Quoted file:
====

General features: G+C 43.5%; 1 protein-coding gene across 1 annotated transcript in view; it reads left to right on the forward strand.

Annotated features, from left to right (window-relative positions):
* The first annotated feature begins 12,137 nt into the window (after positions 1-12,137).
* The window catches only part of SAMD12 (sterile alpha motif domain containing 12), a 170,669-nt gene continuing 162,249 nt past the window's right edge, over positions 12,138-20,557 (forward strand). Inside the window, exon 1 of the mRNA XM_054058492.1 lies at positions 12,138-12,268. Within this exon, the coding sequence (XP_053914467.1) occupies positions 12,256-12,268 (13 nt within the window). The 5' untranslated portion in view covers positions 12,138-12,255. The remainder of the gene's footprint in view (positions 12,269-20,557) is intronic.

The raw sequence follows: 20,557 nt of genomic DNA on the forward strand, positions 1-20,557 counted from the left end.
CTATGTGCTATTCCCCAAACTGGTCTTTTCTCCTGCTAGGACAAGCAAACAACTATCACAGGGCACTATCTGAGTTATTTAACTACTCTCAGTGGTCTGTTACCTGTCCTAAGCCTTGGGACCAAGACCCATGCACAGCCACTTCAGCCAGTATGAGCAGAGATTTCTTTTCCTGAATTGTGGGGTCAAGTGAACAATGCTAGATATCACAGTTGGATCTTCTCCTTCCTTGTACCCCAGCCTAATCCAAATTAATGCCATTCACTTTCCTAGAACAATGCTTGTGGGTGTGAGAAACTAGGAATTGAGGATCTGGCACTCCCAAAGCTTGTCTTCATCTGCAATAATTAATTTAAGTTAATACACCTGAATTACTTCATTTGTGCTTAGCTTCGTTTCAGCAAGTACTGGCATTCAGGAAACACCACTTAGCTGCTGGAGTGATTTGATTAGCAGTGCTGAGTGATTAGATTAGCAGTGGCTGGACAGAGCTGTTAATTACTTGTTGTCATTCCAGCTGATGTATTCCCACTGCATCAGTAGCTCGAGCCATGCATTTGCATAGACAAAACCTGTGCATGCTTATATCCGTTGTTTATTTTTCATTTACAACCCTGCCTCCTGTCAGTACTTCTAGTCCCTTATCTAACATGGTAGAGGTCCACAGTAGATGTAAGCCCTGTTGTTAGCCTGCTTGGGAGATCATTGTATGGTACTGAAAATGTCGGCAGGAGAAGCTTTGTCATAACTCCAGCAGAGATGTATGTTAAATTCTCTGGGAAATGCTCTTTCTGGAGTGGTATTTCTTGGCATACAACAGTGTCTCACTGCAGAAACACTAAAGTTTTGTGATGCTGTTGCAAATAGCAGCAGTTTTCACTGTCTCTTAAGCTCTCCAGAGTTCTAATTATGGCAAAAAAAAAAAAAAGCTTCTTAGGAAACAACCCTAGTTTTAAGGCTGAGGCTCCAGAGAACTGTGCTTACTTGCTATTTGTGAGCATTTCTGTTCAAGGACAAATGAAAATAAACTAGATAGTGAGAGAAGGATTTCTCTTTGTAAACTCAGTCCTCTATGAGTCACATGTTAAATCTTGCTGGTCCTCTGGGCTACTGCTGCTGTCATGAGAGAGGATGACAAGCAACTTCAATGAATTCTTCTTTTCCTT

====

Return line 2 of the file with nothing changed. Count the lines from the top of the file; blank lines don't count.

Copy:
Annotated features, from left to right (window-relative positions):